US President Donald Trump has demanded that the Justice Department investigate whether his presidential campaign was "infiltrated" or spied on for political purposes, prompting it to announce it would look into those issues.
Later on Sunday, Deputy Attorney General Rod Rosenstein said in a statement that "If anyone did infiltrate or surveil participants in a presidential campaign for inappropriate purposes, we need to know about it and take appropriate action", CNN reports.
Trump's demand for an investigation into the actions of the Obama administration's FBI came on the heels of his repeated threats in recent weeks to "get involved" with the Justice Department if special counsel Robert Mueller's Russian Federation probe doesn't end quickly-warnings that critics denounced as explicit threats to obstruct justice.
Trump again redirected the continuing investigation towards failed presidential candidate Hillary Clinton, Democrats, Tony Podesta, the DNC, and politically biased FBI officials. The Washington Post too reported that in addition to Page and Papadopoulos, the source met with Sam Clovis, the Trump campaign's co-chairman, to talk about relations with China.
Bruce Fein, a former U.S. associate deputy attorney general, says there are valid reasons for the Russian investigation as too many people from Trump's campaign team associated with foreign officials.
The informant - an American academic working in the United Kingdom - had made contact with George Papadopoulos and Carter Page, the report said.
There was also concern among Trump-aligned lawmakers that White House Chief of Staff John Kelly and White House counsel Donald McGahn may be trying to "water down" the president's position as a way of avoiding a potential crisis over highly sensitive materials that the Justice Department has always been wary of releasing, according to one person close to those Republicans. Trump wrote on Twitter on Sunday afternoon.
Rep. Adam Schiff of California, the senior Democrat on the House Intelligence Committee, called Trump's claim of an embedded spy "nonsense".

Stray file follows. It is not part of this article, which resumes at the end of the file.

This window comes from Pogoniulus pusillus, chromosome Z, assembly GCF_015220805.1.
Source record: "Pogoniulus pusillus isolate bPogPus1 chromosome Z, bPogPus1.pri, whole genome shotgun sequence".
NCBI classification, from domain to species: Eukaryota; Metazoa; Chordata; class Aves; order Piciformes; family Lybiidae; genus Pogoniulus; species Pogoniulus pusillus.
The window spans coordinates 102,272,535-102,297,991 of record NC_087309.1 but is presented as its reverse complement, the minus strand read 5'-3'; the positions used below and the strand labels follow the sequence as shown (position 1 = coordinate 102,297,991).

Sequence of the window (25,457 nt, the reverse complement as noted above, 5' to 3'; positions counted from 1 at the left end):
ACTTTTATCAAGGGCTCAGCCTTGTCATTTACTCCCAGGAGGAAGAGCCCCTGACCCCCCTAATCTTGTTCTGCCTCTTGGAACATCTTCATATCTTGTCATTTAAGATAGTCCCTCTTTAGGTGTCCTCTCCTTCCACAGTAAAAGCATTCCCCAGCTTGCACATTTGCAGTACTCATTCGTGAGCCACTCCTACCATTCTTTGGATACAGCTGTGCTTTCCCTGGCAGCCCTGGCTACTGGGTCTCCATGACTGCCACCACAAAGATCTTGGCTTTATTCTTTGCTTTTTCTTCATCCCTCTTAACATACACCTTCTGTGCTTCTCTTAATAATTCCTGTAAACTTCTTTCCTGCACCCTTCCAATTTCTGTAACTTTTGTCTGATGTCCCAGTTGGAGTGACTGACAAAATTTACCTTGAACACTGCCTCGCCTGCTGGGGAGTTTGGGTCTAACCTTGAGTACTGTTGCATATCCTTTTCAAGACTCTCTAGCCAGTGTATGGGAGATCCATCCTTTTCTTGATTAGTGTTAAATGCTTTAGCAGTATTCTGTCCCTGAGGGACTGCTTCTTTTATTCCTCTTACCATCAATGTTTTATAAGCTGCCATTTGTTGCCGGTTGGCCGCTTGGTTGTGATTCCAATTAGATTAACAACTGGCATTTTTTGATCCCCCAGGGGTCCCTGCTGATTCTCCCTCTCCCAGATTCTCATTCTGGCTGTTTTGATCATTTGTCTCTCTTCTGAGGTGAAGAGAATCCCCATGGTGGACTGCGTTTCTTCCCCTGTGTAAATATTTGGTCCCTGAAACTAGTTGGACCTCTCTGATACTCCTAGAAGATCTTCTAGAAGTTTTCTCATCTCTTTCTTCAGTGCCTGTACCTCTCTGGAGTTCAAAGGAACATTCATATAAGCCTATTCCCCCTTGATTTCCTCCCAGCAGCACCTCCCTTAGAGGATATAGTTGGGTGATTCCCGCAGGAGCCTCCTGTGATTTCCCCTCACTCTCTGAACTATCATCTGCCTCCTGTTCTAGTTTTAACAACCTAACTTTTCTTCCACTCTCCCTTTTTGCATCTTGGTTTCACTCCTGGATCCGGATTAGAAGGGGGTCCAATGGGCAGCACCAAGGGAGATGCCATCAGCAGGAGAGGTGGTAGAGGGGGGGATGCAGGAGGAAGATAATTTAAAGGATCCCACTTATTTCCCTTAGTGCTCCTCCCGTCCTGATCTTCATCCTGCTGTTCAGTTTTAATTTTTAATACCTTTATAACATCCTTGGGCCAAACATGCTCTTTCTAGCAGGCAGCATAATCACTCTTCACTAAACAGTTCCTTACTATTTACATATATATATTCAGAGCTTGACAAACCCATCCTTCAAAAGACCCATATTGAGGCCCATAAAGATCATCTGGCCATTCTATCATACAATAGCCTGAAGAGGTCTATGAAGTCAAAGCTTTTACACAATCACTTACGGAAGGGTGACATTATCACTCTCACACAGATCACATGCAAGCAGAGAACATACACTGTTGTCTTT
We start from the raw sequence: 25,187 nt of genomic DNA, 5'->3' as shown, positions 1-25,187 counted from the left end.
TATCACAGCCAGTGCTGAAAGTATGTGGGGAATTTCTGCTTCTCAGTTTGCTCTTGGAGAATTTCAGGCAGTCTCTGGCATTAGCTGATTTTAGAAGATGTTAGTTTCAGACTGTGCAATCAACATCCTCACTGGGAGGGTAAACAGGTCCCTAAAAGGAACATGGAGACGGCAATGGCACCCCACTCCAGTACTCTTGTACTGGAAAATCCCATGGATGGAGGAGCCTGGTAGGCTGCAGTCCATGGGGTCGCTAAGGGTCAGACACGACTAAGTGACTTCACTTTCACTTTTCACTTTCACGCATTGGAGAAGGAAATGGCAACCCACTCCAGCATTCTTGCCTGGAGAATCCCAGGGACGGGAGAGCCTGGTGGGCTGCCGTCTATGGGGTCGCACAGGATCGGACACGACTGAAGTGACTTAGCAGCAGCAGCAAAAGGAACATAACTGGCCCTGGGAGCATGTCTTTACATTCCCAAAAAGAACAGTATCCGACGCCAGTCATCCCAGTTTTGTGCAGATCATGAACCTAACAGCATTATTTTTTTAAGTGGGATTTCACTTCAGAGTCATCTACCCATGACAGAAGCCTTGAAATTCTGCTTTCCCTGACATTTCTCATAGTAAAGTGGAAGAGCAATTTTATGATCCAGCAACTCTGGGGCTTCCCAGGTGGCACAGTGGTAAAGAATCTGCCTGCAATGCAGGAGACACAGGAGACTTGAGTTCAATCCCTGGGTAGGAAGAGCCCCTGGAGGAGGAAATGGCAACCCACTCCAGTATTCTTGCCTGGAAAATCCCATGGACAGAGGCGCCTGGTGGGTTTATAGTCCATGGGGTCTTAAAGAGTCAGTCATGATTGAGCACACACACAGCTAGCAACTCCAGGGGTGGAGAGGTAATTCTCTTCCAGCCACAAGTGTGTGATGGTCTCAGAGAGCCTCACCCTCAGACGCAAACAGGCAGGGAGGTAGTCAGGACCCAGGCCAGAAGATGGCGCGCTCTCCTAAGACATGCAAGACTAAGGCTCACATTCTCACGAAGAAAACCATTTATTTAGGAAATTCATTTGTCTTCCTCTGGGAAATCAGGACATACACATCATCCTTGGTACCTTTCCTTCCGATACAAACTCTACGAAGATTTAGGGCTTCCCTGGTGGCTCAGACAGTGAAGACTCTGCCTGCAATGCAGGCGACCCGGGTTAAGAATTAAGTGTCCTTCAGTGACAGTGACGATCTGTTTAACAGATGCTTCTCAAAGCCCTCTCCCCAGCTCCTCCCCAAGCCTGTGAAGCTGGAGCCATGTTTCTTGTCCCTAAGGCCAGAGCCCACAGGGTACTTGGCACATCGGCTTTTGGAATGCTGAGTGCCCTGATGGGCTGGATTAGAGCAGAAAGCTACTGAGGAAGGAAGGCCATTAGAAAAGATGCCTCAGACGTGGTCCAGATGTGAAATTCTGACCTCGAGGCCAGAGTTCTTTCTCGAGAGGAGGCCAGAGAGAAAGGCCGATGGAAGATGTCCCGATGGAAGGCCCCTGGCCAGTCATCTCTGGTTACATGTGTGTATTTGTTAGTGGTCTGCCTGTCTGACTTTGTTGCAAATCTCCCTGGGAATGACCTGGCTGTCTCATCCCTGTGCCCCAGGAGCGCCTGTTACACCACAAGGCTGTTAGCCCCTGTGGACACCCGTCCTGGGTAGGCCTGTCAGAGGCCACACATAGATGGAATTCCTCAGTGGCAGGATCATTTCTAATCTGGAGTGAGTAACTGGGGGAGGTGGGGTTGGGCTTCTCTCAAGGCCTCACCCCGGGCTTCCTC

The two GOP congressmen released a statement calling the meeting "productive" and expressing hope for a continued "dialogue" with the Justice Department.
Hours after Trump's tweet, a DOJ spokeswoman said the department has asked its inspector general to expand a probe launched in March.
Other Democrats have scoffed at the claims of a "spy" within the Trump campaign.
When you add it all up, today Trump demanded a counter-investigation into the legitimate, lawfully-predicated DOJ probe of his campaign, based on no evidence of wrongdoing, exclusively to undermine the special counsel - and he got it.
Law enforcement officials consider the informant's identity so sensitive that the Federal Bureau of Investigation had been working over the past two weeks to mitigate the potential damage if his name was revealed, according to several people familiar with the matter.
Senator Mark Warner, who is the ranking member of the Senate Intelligence Committee, said: "Publicly outing a source risks not only their life, but the lives of every American, because when sources are burned it makes it that much harder for every part of the intelligence community to gather intelligence on those who wish to do us harm". Wittes accused Trump of attempting to derail an investigation into his conduct. Page has been on the FBI's radar since 2013, when Russians reportedly first tried to recruit him.
One year into Mueller's investigation, the special prosecutor has brought charges against 19 people and three organizations.
The special counsel's office did not respond to a request for comment.